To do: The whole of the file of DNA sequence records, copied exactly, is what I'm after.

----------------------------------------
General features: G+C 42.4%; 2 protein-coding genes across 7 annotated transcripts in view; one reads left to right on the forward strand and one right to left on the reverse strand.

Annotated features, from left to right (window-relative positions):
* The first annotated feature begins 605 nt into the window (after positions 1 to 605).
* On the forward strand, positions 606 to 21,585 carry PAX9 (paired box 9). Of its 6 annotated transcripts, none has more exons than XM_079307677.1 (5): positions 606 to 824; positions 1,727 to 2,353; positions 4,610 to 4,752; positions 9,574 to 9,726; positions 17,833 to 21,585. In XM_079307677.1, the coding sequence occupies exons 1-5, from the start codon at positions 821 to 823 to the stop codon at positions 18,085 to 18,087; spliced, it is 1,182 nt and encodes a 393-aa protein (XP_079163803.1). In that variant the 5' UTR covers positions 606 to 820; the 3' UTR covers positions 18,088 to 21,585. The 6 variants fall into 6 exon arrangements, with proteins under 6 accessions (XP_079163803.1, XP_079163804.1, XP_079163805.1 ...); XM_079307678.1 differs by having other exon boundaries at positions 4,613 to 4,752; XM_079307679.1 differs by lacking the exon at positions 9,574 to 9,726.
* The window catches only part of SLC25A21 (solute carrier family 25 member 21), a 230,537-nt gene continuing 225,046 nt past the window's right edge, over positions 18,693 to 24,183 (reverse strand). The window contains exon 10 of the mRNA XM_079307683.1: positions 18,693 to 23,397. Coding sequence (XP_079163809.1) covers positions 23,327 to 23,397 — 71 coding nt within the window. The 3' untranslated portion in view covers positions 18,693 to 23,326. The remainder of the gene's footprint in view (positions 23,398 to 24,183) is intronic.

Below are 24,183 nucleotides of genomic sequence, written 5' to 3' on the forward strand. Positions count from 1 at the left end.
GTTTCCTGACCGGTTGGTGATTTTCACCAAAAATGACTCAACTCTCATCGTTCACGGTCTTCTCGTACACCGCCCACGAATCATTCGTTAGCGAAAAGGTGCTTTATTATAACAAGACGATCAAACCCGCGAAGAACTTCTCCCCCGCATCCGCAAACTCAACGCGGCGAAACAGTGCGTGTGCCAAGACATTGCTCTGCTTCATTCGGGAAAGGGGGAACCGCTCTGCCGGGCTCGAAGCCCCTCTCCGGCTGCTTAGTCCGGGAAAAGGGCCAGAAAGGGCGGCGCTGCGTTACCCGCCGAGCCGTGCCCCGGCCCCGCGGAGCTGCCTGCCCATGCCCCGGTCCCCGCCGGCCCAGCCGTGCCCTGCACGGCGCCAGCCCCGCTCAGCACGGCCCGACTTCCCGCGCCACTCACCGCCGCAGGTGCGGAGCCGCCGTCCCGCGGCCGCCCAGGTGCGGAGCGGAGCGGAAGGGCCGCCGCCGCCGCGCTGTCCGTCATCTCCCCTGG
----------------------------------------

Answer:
General features: G+C 42.4%; 2 protein-coding genes across 7 annotated transcripts in view; one reads left to right on the forward strand and one right to left on the reverse strand.

Annotated features, from left to right (window-relative positions):
* The first annotated feature begins 605 nt into the window (after positions 1 to 605).
* On the forward strand, positions 606 to 21,585 carry PAX9 (paired box 9). Of its 6 annotated transcripts, none has more exons than XM_079307677.1 (5): positions 606 to 824; positions 1,727 to 2,353; positions 4,610 to 4,752; positions 9,574 to 9,726; positions 17,833 to 21,585. In XM_079307677.1, the coding sequence occupies exons 1-5, from the start codon at positions 821 to 823 to the stop codon at positions 18,085 to 18,087; spliced, it is 1,182 nt and encodes a 393-aa protein (XP_079163803.1). In that variant the 5' UTR covers positions 606 to 820; the 3' UTR covers positions 18,088 to 21,585. The 6 variants fall into 6 exon arrangements, with proteins under 6 accessions (XP_079163803.1, XP_079163804.1, XP_079163805.1 ...); XM_079307678.1 differs by having other exon boundaries at positions 4,613 to 4,752; XM_079307679.1 differs by lacking the exon at positions 9,574 to 9,726.
* The window catches only part of SLC25A21 (solute carrier family 25 member 21), a 230,537-nt gene continuing 225,046 nt past the window's right edge, over positions 18,693 to 24,183 (reverse strand). The window contains exon 10 of the mRNA XM_079307683.1: positions 18,693 to 23,397. Coding sequence (XP_079163809.1) covers positions 23,327 to 23,397 — 71 coding nt within the window. The 3' untranslated portion in view covers positions 18,693 to 23,326. The remainder of the gene's footprint in view (positions 23,398 to 24,183) is intronic.

Below are 24,183 nucleotides of genomic sequence, written 5' to 3' on the forward strand. Positions count from 1 at the left end.
GTTTCCTGACCGGTTGGTGATTTTCACCAAAAATGACTCAACTCTCATCGTTCACGGTCTTCTCGTACACCGCCCACGAATCATTCGTTAGCGAAAAGGTGCTTTATTATAACAAGACGATCAAACCCGCGAAGAACTTCTCCCCCGCATCCGCAAACTCAACGCGGCGAAACAGTGCGTGTGCCAAGACATTGCTCTGCTTCATTCGGGAAAGGGGGAACCGCTCTGCCGGGCTCGAAGCCCCTCTCCGGCTGCTTAGTCCGGGAAAAGGGCCAGAAAGGGCGGCGCTGCGTTACCCGCCGAGCCGTGCCCCGGCCCCGCGGAGCTGCCTGCCCATGCCCCGGTCCCCGCCGGCCCAGCCGTGCCCTGCACGGCGCCAGCCCCGCTCAGCACGGCCCGACTTCCCGCGCCACTCACCGCCGCAGGTGCGGAGCCGCCGTCCCGCGGCCGCCCAGGTGCGGAGCGGAGCGGAAGGGCCGCCGCCGCCGCGCTGTCCGTCATCTCCCCTGG